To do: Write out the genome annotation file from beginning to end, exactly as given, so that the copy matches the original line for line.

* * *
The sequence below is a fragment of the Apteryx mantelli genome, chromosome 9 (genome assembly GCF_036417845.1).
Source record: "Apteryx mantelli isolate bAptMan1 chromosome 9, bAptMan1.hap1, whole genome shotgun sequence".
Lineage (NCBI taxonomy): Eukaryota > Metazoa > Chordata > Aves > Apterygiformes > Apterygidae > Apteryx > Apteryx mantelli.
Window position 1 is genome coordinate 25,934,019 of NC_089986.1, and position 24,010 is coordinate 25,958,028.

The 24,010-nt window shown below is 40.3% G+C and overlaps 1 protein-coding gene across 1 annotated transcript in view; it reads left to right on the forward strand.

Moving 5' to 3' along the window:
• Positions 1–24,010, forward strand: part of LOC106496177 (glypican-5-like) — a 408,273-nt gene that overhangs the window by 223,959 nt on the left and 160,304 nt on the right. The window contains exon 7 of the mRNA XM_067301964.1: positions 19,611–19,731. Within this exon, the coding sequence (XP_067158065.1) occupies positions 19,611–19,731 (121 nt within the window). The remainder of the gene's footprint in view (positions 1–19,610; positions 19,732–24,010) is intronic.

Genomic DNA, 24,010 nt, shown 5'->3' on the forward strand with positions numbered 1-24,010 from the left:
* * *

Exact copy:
The sequence below is a fragment of the Apteryx mantelli genome, chromosome 9 (genome assembly GCF_036417845.1).
Source record: "Apteryx mantelli isolate bAptMan1 chromosome 9, bAptMan1.hap1, whole genome shotgun sequence".
Lineage (NCBI taxonomy): Eukaryota > Metazoa > Chordata > Aves > Apterygiformes > Apterygidae > Apteryx > Apteryx mantelli.
Window position 1 is genome coordinate 25,934,019 of NC_089986.1, and position 24,010 is coordinate 25,958,028.

The 24,010-nt window shown below is 40.3% G+C and overlaps 1 protein-coding gene across 1 annotated transcript in view; it reads left to right on the forward strand.

Moving 5' to 3' along the window:
• Positions 1–24,010, forward strand: part of LOC106496177 (glypican-5-like) — a 408,273-nt gene that overhangs the window by 223,959 nt on the left and 160,304 nt on the right. The window contains exon 7 of the mRNA XM_067301964.1: positions 19,611–19,731. Within this exon, the coding sequence (XP_067158065.1) occupies positions 19,611–19,731 (121 nt within the window). The remainder of the gene's footprint in view (positions 1–19,610; positions 19,732–24,010) is intronic.

Genomic DNA, 24,010 nt, shown 5'->3' on the forward strand with positions numbered 1-24,010 from the left: